“Freedom is an acquired taste.” ~ Steven Furtick
Have heard of people coming to Christ and being “set free” of crazy things? I have. Drugs, alcohol, depression…you name it, I have heard it.
I want to accept these stories at face value, however, there’s just one problem for me – I have not experienced this sort of release! And for years I have lamented over my “bondage” to certain vices.
Where’s my freedom???
A friend of mine comes from a background of alcoholism. Nothing helped until he began to follow Jesus Christ. He is now “free” from alcohol abuse.
Personally, I have never struggled with alcoholism. You could say that I am and always have been free of it. But what would happen if after hearing his story of reformation I come to him in some pseudo solidarity boasting of my “freedom?” He naturally would want to hear my story. My response, however, would be a mockery. It would be something like, “I’m totally free from alcohol addiction, too. So free that I have never drank!”
He would immediately realize we have very different concepts of freedom. His involved experience, mine exclusion. Now, freedom is certainly being rid of something, but this perspective is rather incomplete and anemic.
The concept of freedom assumes a “bondage” that preceded it. And there is a journey between the two. This journey (or really struggle) can easily lead to unhealthy conclusions, if we’re not careful:
Freedom is not real.
Freedom isn’t for me.
Freedom doesn’t apply to this struggle.
God doesn’t make a difference.
God isn’t real.
And on and on and on…
I have written about freedom quite a bit lately (see “Nightmares Are Dreams Too”, “God Freedom?”, “Suck Rocks”, and “But I Still Haven’t Found What I’m Looking For”). I’m a little obsessed, I guess. But why not?! What topic is more important than freedom?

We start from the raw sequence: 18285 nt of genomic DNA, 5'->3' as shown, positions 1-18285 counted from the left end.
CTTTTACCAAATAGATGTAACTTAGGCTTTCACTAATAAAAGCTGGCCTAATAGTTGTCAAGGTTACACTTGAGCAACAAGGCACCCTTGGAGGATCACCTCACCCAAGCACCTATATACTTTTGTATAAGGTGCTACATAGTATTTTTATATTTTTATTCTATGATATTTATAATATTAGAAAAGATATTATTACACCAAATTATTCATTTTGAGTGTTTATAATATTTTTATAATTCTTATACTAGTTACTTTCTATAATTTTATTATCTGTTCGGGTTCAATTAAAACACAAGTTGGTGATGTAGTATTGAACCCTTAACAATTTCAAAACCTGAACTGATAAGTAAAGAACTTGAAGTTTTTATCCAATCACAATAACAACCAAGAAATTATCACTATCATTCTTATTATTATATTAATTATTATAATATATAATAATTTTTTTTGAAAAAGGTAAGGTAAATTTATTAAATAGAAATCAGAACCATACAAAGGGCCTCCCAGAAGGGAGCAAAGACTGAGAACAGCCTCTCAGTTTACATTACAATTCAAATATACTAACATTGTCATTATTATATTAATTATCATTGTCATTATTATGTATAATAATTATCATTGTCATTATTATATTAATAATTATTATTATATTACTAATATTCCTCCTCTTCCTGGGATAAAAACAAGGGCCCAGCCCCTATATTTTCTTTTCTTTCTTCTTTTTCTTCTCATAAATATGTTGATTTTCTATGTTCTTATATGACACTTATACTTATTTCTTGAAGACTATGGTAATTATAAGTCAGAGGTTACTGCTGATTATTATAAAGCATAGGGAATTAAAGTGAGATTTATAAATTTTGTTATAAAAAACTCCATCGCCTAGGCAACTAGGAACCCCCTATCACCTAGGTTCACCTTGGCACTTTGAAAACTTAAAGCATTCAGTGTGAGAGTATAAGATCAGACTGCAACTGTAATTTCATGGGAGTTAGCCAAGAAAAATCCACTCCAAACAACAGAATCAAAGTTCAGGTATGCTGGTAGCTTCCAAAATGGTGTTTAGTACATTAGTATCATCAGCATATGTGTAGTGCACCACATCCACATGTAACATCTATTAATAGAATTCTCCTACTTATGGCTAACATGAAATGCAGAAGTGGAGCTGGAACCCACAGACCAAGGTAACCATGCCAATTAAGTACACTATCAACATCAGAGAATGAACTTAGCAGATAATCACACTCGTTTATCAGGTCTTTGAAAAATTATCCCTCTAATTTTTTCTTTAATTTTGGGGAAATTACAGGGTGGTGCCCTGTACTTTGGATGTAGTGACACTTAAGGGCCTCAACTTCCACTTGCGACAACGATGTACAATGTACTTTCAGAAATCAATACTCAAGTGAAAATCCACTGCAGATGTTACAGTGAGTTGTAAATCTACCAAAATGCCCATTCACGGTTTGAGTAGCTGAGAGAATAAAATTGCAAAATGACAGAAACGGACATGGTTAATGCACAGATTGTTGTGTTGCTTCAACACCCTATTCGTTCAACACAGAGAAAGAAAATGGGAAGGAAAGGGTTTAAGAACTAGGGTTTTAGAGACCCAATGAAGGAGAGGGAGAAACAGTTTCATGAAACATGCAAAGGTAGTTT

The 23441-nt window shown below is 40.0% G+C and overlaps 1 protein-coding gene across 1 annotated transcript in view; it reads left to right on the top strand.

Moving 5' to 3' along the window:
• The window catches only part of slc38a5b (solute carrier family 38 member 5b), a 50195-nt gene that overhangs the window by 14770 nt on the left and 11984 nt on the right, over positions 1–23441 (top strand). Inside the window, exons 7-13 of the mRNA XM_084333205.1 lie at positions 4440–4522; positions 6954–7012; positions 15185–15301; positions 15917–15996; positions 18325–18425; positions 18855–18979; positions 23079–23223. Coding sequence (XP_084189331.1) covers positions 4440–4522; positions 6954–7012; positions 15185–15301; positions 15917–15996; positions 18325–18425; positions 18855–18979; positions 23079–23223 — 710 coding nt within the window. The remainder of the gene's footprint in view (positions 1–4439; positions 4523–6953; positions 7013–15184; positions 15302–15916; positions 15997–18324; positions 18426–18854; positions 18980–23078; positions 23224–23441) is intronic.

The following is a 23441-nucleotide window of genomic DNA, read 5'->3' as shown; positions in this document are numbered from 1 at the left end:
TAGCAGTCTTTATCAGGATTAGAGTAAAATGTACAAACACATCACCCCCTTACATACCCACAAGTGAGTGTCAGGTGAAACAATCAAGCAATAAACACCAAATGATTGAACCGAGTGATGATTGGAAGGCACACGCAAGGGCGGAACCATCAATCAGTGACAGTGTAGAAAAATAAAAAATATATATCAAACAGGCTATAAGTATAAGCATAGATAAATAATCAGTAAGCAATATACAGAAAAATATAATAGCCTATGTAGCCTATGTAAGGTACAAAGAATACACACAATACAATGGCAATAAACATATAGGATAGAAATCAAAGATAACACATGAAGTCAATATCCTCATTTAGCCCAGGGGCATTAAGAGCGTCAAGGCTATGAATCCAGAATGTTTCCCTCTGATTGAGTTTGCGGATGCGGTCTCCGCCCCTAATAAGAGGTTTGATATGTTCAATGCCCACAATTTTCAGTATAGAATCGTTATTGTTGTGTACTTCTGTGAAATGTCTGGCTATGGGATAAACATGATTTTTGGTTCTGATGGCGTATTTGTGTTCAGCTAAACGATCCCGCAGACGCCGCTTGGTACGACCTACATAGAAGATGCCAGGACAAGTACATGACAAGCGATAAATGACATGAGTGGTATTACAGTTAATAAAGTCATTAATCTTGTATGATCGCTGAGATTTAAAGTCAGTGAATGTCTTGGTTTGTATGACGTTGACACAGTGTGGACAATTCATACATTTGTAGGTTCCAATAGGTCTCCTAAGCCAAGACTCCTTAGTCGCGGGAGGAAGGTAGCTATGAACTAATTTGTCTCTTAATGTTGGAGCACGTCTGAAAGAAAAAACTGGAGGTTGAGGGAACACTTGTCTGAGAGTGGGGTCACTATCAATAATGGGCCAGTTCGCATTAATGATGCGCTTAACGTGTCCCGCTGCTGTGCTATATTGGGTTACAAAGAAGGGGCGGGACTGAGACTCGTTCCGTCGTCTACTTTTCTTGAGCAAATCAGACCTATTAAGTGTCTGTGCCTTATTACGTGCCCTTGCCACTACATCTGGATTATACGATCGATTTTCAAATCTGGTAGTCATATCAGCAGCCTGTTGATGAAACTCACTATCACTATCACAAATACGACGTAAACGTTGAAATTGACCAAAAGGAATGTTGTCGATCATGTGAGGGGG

Freedom, or a lack thereof, seems to be involved with anything we humans encounter. Everything we flee from or run to has freedom interwoven somewhere in the fabric.
Recently, I realized something. Freedom is NOT the absence of something; it is standing up to the agent of bondage and fighting. Remember the Braveheart clip from “Got Freedom?” — free men fight!
At the end of the film, the Scottish eventually become free from English tyranny. Freedom for William Wallace, and those who followed in his stead, occurred much earlier though. They experienced freedom the moment they said no to tyranny, to evil. Freedom is not fluffy clouds and candy bars; it may actually involve your entrails being ripped out!
Freedom is an acquired taste. If it’s easy, it’s probably not valuable. In fact, it’s probably a facade. Do not settle for distraction or pretension.
As Ravi Zacharias says, “All pleasure must be bought at a price. For legitimate pleasure, the price is paid before it is enjoyed. For illegitimate pleasure, the price is paid after it is enjoyed.”
Although the focus here is not pleasure, freedom is often intertwined with it. So read the quote above again, and this time insert the word “freedom” for “pleasure”.
Doing what you want does not necessarily express “freedom.” Doing what you ought to do is freedom expressed. More on this next time…
We live in a world today that confuses freedom with entitlement. Personally, I have treated freedom like manna for far too long. But it’s not falling into my lap. It’s a promised land, waiting for me to enter by faith. But promised lands always are inhabited by enemies that must be faced and expelled. And they often are surrounded by high walls that block your vision.
Are you conquering or being conquered?
Where You are, I am free…
See you next time, hipsters.